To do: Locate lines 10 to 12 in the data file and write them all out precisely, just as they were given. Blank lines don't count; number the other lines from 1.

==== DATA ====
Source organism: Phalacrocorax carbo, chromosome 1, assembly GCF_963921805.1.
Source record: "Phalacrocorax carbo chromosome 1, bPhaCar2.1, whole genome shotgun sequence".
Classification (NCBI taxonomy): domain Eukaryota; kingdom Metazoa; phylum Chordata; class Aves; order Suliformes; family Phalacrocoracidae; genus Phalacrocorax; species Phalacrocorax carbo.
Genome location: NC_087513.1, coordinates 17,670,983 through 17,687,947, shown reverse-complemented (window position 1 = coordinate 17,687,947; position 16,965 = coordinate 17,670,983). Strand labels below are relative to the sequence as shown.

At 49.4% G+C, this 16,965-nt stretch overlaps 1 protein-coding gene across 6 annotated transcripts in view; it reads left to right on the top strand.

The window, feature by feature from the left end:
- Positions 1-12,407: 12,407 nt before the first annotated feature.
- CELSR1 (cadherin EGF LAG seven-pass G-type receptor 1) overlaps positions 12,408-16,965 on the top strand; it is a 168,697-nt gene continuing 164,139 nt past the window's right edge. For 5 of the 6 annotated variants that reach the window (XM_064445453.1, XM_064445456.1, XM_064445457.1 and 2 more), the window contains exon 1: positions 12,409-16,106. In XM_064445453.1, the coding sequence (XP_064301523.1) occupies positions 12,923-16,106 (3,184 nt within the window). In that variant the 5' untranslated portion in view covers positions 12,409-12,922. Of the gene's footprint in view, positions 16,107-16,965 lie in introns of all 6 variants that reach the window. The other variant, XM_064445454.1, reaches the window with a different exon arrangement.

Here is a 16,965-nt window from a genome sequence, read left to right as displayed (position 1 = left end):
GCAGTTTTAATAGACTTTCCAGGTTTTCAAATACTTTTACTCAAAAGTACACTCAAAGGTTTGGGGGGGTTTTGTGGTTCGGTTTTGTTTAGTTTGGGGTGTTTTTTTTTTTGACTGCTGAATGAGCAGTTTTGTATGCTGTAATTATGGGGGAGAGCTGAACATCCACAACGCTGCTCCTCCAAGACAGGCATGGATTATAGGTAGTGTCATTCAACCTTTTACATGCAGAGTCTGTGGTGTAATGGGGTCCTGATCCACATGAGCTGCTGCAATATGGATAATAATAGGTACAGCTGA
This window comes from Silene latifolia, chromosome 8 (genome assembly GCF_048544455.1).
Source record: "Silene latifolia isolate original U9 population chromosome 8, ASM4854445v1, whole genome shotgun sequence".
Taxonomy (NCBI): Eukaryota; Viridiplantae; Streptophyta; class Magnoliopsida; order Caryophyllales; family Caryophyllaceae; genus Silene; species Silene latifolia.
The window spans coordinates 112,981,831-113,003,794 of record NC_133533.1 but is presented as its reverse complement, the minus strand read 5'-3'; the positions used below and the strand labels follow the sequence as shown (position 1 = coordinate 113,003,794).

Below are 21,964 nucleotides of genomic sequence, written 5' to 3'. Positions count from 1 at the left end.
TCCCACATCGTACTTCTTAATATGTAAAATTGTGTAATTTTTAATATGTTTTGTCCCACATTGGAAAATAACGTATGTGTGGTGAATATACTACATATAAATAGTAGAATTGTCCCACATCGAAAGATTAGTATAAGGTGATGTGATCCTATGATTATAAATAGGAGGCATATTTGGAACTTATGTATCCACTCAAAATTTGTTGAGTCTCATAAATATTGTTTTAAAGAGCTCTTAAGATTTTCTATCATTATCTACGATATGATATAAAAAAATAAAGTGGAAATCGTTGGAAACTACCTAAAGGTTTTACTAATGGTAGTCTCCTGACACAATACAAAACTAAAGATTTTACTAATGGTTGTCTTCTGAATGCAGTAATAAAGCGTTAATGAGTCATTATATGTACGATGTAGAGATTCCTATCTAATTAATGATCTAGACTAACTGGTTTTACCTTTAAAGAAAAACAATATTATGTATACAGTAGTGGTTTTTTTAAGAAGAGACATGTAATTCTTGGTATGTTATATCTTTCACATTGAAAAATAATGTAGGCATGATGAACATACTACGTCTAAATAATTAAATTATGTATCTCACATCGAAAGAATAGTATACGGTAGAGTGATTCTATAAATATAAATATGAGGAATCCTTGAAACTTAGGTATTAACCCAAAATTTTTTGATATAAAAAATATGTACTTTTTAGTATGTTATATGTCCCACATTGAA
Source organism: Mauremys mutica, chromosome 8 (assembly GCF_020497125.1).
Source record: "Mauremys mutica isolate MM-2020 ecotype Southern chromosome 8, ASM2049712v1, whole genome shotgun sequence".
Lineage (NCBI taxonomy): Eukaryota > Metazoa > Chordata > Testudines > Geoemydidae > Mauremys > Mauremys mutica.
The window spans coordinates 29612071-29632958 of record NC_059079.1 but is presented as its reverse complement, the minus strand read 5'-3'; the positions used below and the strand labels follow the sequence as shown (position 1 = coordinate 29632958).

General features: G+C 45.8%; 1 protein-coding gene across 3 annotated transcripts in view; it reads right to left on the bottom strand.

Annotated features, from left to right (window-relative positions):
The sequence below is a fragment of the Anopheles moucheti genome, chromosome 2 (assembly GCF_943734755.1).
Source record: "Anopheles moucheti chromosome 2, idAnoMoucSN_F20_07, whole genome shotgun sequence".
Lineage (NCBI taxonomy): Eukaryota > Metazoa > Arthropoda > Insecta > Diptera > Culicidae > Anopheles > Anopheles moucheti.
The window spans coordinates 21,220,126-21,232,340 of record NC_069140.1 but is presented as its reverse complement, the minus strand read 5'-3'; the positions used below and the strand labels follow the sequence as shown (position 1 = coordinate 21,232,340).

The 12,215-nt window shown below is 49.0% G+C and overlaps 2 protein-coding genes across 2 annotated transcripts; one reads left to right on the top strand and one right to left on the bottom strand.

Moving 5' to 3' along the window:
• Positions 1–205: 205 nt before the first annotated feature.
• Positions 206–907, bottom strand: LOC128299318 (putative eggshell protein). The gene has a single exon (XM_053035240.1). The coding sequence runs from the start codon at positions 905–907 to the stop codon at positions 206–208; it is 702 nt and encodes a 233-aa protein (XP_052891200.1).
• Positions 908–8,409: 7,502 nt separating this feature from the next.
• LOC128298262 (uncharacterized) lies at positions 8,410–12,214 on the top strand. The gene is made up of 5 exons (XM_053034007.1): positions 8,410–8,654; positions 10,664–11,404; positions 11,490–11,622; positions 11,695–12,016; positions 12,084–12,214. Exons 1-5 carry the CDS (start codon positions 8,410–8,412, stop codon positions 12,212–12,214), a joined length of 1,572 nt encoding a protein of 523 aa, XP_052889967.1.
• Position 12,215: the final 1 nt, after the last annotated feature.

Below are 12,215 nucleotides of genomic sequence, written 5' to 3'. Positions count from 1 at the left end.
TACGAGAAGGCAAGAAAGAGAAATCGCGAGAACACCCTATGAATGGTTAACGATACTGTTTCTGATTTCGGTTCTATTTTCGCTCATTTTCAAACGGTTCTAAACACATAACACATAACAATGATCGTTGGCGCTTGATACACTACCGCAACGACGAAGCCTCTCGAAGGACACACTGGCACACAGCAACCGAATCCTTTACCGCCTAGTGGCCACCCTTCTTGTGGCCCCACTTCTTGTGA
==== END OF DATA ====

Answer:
GCAGTTTTAATAGACTTTCCAGGTTTTCAAATACTTTTACTCAAAAGTACACTCAAAGGTTTGGGGGGGTTTTGTGGTTCGGTTTTGTTTAGTTTGGGGTGTTTTTTTTTTTGACTGCTGAATGAGCAGTTTTGTATGCTGTAATTATGGGGGAGAGCTGAACATCCACAACGCTGCTCCTCCAAGACAGGCATGGATTATAGGTAGTGTCATTCAACCTTTTACATGCAGAGTCTGTGGTGTAATGGGGTCCTGATCCACATGAGCTGCTGCAATATGGATAATAATAGGTACAGCTGA
This window comes from Silene latifolia, chromosome 8 (genome assembly GCF_048544455.1).
Source record: "Silene latifolia isolate original U9 population chromosome 8, ASM4854445v1, whole genome shotgun sequence".